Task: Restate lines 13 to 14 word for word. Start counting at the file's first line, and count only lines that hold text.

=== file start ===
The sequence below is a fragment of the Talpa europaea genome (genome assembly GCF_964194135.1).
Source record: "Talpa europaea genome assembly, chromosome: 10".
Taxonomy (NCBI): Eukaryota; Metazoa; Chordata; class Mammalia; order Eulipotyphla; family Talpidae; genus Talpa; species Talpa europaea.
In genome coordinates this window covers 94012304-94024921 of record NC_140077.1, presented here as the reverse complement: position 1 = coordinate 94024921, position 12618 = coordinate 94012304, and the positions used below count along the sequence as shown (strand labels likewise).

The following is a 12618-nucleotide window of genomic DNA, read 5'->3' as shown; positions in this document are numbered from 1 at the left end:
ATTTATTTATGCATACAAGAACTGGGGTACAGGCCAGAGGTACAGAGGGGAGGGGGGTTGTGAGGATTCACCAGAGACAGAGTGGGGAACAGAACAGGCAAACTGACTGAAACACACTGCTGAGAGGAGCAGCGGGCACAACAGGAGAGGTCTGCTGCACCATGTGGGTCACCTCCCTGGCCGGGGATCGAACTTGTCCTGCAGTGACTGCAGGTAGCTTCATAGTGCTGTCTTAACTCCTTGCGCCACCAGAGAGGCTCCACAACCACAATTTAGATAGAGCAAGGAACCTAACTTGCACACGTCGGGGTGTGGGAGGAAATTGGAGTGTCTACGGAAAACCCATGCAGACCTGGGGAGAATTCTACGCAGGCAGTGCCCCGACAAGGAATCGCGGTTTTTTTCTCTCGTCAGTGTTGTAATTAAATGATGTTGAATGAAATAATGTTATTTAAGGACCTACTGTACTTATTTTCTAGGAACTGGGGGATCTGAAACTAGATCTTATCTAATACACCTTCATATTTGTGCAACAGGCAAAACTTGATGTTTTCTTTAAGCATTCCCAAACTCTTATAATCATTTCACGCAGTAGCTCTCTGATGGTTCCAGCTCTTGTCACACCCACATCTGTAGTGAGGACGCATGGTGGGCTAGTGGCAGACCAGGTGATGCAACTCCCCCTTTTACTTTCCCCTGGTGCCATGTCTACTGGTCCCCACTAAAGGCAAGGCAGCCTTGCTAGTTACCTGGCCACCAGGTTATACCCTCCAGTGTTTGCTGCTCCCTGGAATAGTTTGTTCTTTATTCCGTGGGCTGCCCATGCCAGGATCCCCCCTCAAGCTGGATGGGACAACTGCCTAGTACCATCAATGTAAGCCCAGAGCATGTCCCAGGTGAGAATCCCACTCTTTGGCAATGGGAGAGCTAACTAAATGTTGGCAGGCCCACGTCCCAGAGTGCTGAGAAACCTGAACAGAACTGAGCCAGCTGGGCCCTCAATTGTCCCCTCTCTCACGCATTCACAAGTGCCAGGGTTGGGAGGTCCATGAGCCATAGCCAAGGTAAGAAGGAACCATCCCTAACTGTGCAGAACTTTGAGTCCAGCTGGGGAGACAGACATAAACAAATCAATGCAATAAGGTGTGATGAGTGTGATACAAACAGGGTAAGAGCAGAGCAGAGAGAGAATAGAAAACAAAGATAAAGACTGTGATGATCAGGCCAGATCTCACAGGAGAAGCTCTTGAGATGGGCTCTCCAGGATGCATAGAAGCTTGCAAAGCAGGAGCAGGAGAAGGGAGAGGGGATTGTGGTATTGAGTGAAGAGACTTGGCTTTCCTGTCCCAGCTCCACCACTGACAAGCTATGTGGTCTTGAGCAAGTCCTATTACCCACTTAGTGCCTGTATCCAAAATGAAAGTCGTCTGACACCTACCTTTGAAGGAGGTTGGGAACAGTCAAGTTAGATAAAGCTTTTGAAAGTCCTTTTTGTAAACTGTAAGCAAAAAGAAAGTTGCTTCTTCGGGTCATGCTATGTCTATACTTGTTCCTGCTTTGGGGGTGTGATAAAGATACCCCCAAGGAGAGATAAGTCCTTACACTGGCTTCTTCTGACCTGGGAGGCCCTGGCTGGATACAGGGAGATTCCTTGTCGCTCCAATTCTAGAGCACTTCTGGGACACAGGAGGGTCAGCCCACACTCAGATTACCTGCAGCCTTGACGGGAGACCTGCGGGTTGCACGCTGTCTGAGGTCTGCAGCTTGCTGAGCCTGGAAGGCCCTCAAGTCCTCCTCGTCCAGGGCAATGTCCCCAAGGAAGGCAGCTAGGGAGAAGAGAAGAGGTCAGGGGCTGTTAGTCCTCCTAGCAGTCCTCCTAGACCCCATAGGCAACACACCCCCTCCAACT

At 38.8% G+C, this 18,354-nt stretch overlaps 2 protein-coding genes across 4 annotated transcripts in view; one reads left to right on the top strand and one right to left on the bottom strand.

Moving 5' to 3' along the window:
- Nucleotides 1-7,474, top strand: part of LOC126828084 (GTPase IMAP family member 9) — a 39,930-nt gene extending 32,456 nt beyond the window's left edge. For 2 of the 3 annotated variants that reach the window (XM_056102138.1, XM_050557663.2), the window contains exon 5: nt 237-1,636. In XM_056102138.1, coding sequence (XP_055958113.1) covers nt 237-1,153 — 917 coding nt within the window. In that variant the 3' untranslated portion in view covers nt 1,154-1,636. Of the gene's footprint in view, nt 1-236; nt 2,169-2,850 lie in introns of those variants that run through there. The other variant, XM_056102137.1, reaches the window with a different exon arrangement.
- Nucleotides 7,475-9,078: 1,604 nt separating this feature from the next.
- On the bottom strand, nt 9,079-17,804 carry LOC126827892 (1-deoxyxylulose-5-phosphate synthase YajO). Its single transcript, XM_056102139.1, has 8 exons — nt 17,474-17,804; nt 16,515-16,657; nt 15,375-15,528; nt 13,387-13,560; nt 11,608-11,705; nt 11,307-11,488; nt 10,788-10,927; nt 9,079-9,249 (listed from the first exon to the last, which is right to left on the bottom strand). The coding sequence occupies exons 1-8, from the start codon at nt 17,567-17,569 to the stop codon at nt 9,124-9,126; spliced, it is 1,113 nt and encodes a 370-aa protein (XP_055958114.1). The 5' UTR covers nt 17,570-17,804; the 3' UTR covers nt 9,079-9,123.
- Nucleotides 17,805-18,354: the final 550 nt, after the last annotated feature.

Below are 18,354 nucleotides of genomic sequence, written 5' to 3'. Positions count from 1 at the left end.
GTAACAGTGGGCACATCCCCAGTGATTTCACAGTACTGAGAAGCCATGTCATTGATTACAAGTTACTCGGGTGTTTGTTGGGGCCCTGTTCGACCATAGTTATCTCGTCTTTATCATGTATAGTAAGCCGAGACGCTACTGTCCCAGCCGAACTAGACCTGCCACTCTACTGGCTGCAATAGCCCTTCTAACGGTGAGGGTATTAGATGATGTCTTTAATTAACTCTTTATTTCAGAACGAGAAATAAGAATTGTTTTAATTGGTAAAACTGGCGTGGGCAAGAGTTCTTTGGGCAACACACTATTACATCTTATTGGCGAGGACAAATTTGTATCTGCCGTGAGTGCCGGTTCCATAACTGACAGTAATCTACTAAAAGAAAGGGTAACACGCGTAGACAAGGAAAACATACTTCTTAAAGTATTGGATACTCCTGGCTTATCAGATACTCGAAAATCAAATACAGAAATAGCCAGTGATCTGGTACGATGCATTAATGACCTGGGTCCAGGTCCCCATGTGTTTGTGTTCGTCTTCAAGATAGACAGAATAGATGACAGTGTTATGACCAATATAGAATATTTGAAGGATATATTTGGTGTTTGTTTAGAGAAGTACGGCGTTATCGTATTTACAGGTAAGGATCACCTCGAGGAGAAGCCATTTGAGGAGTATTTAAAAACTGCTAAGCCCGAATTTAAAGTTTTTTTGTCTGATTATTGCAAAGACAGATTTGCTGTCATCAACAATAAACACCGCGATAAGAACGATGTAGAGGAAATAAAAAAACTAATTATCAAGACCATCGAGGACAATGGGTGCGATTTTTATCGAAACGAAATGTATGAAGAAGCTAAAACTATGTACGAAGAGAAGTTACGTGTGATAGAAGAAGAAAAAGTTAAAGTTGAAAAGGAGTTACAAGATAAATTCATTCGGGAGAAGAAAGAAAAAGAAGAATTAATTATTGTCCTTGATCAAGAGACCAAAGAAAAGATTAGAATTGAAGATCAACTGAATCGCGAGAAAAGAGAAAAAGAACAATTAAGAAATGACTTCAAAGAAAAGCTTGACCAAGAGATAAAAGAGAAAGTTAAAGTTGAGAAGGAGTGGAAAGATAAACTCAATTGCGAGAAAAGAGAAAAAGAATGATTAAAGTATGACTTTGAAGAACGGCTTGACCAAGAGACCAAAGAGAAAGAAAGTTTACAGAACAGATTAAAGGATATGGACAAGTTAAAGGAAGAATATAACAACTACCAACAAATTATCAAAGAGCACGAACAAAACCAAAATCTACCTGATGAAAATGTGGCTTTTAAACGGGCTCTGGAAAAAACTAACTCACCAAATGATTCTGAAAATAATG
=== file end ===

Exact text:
Below are 18,354 nucleotides of genomic sequence, written 5' to 3'. Positions count from 1 at the left end.
GTAACAGTGGGCACATCCCCAGTGATTTCACAGTACTGAGAAGCCATGTCATTGATTACAAGTTACTCGGGTGTTTGTTGGGGCCCTGTTCGACCATAGTTATCTCGTCTTTATCATGTATAGTAAGCCGAGACGCTACTGTCCCAGCCGAACTAGACCTGCCACTCTACTGGCTGCAATAGCCCTTCTAACGGTGAGGGTATTAGATGATGTCTTTAATTAACTCTTTATTTCAGAACGAGAAATAAGAATTGTTTTAATTGGTAAAACTGGCGTGGGCAAGAGTTCTTTGGGCAACACACTATTACATCTTATTGGCGAGGACAAATTTGTATCTGCCGTGAGTGCCGGTTCCATAACTGACAGTAATCTACTAAAAGAAAGGGTAACACGCGTAGACAAGGAAAACATACTTCTTAAAGTATTGGATACTCCTGGCTTATCAGATACTCGAAAATCAAATACAGAAATAGCCAGTGATCTGGTACGATGCATTAATGACCTGGGTCCAGGTCCCCATGTGTTTGTGTTCGTCTTCAAGATAGACAGAATAGATGACAGTGTTATGACCAATATAGAATATTTGAAGGATATATTTGGTGTTTGTTTAGAGAAGTACGGCGTTATCGTATTTACAGGTAAGGATCACCTCGAGGAGAAGCCATTTGAGGAGTATTTAAAAACTGCTAAGCCCGAATTTAAAGTTTTTTTGTCTGATTATTGCAAAGACAGATTTGCTGTCATCAACAATAAACACCGCGATAAGAACGATGTAGAGGAAATAAAAAAACTAATTATCAAGACCATCGAGGACAATGGGTGCGATTTTTATCGAAACGAAATGTATGAAGAAGCTAAAACTATGTACGAAGAGAAGTTACGTGTGATAGAAGAAGAAAAAGTTAAAGTTGAAAAGGAGTTACAAGATAAATTCATTCGGGAGAAGAAAGAAAAAGAAGAATTAATTATTGTCCTTGATCAAGAGACCAAAGAAAAGATTAGAATTGAAGATCAACTGAATCGCGAGAAAAGAGAAAAAGAACAATTAAGAAATGACTTCAAAGAAAAGCTTGACCAAGAGATAAAAGAGAAAGTTAAAGTTGAGAAGGAGTGGAAAGATAAACTCAATTGCGAGAAAAGAGAAAAAGAATGATTAAAGTATGACTTTGAAGAACGGCTTGACCAAGAGACCAAAGAGAAAGAAAGTTTACAGAACAGATTAAAGGATATGGACAAGTTAAAGGAAGAATATAACAACTACCAACAAATTATCAAAGAGCACGAACAAAACCAAAATCTACCTGATGAAAATGTGGCTTTTAAACGGGCTCTGGAAAAAACTAACTCACCAAATGATTCTGAAAATAATG